Route 130, California, USA
The Diablo Mountains, east of San Jose, offer some of the most spectacular roads in Northern California. Bordering the local state park, Route 130 starts in the foothills by Highway 680, and winds its way up mount Hamilton towards Observatory Peak at 4,213ft (1,284m) above sea level, and down the other side.
Running across Mount Hamilton for 22.5 miles, Route 130 has considerably more gradients than flats, a few short straights, and numerous tight bends, with the occasional hairpin thrown in.
In all, there are 365 curves, and all the tighter corners are cambered the right way. The backdrop is a rock face on one side and a drop on the other. As the population of Mount Hamilton is around 38 people, meeting another car during working hours is rare, so this is a drivers’ road par excellence!
A GT3 is the perfect car for Route 130, as it has the speed, handling and brakes for a truly exhilarating drive, and its good visibility and modest width work where a lower, wider, mid-engined machine would be a liability.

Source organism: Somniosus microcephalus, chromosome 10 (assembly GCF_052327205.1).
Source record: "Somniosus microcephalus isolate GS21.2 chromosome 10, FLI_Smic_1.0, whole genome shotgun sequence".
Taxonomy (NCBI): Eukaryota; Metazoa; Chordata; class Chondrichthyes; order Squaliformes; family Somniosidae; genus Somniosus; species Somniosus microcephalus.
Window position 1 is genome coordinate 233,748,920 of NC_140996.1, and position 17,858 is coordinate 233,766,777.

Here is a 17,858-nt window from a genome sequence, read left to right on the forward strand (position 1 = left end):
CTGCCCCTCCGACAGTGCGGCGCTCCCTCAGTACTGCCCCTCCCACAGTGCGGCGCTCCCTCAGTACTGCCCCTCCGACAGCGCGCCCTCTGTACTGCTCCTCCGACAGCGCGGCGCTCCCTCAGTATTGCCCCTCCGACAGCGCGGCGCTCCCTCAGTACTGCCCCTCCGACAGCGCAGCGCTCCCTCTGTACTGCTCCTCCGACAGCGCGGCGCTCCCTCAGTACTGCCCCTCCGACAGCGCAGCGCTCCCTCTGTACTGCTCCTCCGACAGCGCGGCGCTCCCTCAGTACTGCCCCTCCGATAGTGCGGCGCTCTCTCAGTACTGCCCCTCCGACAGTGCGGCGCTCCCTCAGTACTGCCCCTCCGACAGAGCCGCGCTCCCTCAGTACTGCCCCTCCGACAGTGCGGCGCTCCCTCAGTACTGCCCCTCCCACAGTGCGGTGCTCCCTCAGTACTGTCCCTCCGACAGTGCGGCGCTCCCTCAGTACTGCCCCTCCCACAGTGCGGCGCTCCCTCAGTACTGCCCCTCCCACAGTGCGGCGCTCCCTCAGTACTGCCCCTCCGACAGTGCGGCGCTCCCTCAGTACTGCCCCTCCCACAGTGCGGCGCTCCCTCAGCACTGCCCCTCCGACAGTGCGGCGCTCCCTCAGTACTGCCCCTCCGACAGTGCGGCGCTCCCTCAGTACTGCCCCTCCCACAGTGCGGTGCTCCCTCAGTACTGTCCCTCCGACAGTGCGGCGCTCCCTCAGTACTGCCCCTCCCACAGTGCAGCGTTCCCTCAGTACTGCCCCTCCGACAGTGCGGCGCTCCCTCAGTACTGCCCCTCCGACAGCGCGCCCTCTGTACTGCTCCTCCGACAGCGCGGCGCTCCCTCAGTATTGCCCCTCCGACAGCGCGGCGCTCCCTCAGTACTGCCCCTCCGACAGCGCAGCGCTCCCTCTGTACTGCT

You might graze the tarmac with the plastic front spoiler lip on some undulations if you are going hard enough, but no damage is done.
The downside is that this road was better maintained before the financial crisis. The subsequent lack of funding and a few hard winters have begun to degrade the surface. Thus, you have to be careful of small rocks washed off the cliff face by the occasional rain.
And just like at the Nürburgring, in spring, autumn and winter, the damp patches shaded by the trees do not dry out.
Latitude: 37.3417° N, 121.6431° W
Length of drive: 22.5 miles
Points of interest: Lick Observatory at the peak.
Food and accommodation: One hour away in San Jose
When you reach the summit, you can take a breather at the University of California’s Lick Observatory on Observatory Peak. It takes just over 30 minutes of spirited driving from the highway, covering barely half of Route 130 to get there, and the free, guided tour is well worth taking in.
However, you will need to bring your own lunch, and make sure you fill up before making the ascent, as there are no food or fuel facilities. Even if you don’t go in, the view from the car park to the valley is breathtaking.
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